Little Homes Hold the Biggest Memories…a September post from the Beach
This month we wanted to feature two of our smallest homes, both of which have been owned by the same family for many decades…and both of which the next generation have taken over and completely remodeled to become their own!
Artless Sprite – The Covell family go way back in owing beach homes in Grayton Beach…since the 1940’s! Living in Defuniak Springs, their first beach home was next door to the Butler General Store, which is now the Red Bar. They purchased Artless Sprite in 1972, when it was one of 3 adjacent houses called “The Compound” that were all for sale at the time. Their first addition to the little cottage was an enclosed outdoor shower, which was enjoyed au naturale by the kids over the years…not too many neighbors back then! What is now the bunk room and master bedroom/bath used to be a “dorm” room, sleeping 9 kids – and you can imagine the pranks that went on! From the boys spying on the girls through a hole in the wall between the two original bathrooms, to mimicking lobster screams when boiling the crustaceans on the stove in a big pot, to a wall clock that ran backwards, there are also sweet family memories – a “crater cake” for Dad’s 50th birthday back in 1979 (it wasn’t meant to be a “crater,” but the cake fell – ruining Mom’s baking reputation), a car waiting outside as a 21st birthday surprise for the for the “kid” who currently owns the home…and, the most special of all, naming the home after a poem written by the family patriarch when he was 15 years old after a dream he had in that original beach home next to the old store, back in 1944.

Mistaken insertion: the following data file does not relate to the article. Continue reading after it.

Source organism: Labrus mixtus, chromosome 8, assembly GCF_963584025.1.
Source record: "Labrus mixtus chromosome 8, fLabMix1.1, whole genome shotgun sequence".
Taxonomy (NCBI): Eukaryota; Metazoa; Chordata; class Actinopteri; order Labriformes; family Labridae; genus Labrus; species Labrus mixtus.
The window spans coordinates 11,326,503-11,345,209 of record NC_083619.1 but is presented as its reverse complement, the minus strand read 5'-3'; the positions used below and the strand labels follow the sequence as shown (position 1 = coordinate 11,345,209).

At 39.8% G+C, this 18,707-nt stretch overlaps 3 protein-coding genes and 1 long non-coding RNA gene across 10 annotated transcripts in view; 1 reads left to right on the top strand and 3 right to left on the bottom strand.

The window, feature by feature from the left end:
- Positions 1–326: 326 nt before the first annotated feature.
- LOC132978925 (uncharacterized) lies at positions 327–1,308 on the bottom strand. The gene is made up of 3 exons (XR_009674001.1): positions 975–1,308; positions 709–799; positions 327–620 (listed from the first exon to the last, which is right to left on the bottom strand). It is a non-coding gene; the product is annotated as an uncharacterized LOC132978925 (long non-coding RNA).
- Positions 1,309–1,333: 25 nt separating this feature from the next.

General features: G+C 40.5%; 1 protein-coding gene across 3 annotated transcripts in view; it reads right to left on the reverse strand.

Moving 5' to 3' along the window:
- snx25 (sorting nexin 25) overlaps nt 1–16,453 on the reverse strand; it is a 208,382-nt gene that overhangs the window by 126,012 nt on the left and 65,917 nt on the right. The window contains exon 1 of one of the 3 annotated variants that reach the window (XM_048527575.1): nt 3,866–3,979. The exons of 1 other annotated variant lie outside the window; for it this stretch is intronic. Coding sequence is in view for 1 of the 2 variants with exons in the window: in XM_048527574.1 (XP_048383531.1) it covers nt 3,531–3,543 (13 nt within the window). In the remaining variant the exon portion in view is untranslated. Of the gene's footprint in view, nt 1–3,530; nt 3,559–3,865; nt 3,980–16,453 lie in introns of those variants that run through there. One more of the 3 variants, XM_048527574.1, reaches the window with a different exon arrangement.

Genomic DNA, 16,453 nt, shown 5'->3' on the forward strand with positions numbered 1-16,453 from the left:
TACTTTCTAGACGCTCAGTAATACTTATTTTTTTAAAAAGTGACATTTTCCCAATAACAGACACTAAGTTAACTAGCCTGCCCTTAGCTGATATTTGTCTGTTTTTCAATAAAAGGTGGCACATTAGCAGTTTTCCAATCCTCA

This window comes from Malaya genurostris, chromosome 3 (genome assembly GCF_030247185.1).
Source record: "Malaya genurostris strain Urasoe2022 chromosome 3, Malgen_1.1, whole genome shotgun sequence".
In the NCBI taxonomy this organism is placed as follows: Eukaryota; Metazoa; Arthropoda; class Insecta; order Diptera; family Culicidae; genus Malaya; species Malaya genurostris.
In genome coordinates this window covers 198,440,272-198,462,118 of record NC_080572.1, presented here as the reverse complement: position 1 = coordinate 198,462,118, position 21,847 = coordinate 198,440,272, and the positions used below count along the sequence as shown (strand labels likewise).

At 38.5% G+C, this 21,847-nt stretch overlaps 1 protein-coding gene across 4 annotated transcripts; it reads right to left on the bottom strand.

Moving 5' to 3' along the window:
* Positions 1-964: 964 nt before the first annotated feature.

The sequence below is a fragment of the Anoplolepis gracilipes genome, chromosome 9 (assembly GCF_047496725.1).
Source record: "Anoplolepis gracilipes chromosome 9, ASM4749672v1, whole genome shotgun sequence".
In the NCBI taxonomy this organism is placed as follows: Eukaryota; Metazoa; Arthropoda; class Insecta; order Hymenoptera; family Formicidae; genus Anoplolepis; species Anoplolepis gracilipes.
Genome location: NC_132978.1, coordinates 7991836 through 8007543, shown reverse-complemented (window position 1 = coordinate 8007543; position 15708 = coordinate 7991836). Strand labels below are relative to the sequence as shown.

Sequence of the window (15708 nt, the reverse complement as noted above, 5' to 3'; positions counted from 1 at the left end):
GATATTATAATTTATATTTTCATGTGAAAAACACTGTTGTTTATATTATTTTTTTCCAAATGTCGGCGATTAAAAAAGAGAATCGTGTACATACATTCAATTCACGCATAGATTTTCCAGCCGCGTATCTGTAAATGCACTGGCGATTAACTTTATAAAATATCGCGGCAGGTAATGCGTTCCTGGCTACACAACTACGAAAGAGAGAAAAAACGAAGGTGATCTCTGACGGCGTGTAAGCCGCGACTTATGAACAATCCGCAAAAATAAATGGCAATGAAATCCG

Cottage 62 – Back in the late 1940’s and 1950’s, families came to Old Seagrove to build modest one-story cottages with paddle fans instead of air conditioning. Many of those charming Old Seagrove cottages still exist, as do the dirt roads, the lush oak and magnolia trees and the laidback lifestyle. In 1986, the Lechaton family began a journey along the coast, looking for a place to call home. Papa Lechaton discovered 30A and a beach he called his private swimming pool. At that time, Seaside was just getting started, and the original Seagrove Village Market Café was on the corner of 395 and 30A. Three blocks off 30A, a lot was selling for $14,000 without utilities; for $20,000 utilities were included, and Dad was set to build! Cottage 62 was where Papa Lechaton ended his journey to find paradise and, in 2016, the next generation began theirs.
These two fabulous little bungalows are filled with love and memories…why not come and make your own soon?